Wednesday, September 19, 2012
Imagine a vast, fantastic forest wilderness at your disposal, a week’s vacation ahead and two friends to share your backpacking adventure with.
Now imagine returning to your first night’s campsite after a six-mile morning hike to discover a towering plume of smoke rising with a vengeance near the area where you parked your car.
That is the scenario three Gorge women experienced on Sunday, Sept. 9 just before they began a harrowing 16-mile hiking/running escape from the Pole Creek wildfire near the Three Sisters mountains, just north of Bend.
Lynne Davidson of Hood River along with Leigh Hancock and Margaret Neuman of White Salmon were three lucky survivors of the still-raging Pole Creek fire, which has now burned close to 17,500 acres. It remains at 15 percent contained.
The trio spent 10 hours in their run to safety, abandoning thousands of dollars of backpacking equipment in the process, while warning dozens of other campers and hikers on their trek to safety. Their two dog companions, Pippin and Hazel also made it out alive.
“We had planned to camp at Pole Creek on Saturday night but luckily decided instead to hike into Soap Creek,” said Davidson. Pole Creek turned out to be the area first engulfed in the fire on the morning of Sept. 9, starting at around 9:45 a.m.
“We had left our gear at the Soap Creek camp while we went on the six-mile North Sister Loop. When we were coming back to camp around 10:30 a.m., we saw the first smoke plume billowing upward to the north of us. We thought, this doesn’t look good,” said Davidson. “The plume was getting bigger and we started packing frantically — just stuffing everything into our packs.”
The trio had no cell reception at that point and determined the safest route out would be towards the south — away from the growing flames, and away from their vehicle, parked at the Lava Trail head to the north.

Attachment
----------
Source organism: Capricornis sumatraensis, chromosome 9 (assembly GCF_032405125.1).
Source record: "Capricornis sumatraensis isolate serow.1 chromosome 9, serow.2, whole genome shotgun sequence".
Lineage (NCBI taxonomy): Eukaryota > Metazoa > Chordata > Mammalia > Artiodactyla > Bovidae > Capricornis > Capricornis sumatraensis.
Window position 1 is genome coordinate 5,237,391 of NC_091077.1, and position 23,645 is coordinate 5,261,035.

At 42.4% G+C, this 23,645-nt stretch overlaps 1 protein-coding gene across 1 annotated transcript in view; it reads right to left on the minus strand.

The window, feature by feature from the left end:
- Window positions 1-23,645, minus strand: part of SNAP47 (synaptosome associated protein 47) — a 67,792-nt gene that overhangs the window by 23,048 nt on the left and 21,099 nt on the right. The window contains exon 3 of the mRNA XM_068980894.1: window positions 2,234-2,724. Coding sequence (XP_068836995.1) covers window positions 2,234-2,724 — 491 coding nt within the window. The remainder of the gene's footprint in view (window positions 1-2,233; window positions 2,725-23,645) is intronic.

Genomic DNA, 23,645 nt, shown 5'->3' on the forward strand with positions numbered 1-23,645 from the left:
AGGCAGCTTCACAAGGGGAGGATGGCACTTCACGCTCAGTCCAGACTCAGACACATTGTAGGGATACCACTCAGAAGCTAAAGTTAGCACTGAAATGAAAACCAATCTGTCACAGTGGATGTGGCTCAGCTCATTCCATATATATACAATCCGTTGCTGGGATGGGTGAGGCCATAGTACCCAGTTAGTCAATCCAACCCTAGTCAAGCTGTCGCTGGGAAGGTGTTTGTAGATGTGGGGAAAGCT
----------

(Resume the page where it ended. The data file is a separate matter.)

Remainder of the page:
In their quick run southward, they crested a ridge and looked at their escape route, a trail that ran through a large stand of dead trees. Looking back, they could see the fire was racing towards them.
“We ran about three miles through the huge swath of beetle-infested and dead lodge pole pines. It was scary. It was all dry tinder around us. We could see large tankers flying overhead,” said Davidson.
Neuman, a former Forest Service worker, knew that large tankers meant a big fire was underway. It also meant that the firefighters were “on it.”
“That was the worst part,” said Hancock. “All we could see in front of us was dead timber —hearing the planes overhead —and we knew we could be in serious trouble.”
“We didn’t really know the area and were just looking at the maps. When we entered the dead forest the winds were gusting and any ember could have set it off,” said Neuman. The women had no other viable route out without knowing the exact location of the fire behind them.
The women proceeded at a run, finally arriving at a creek and got cell reception. A call to 911 yielded advice that would turn out to have its own perils.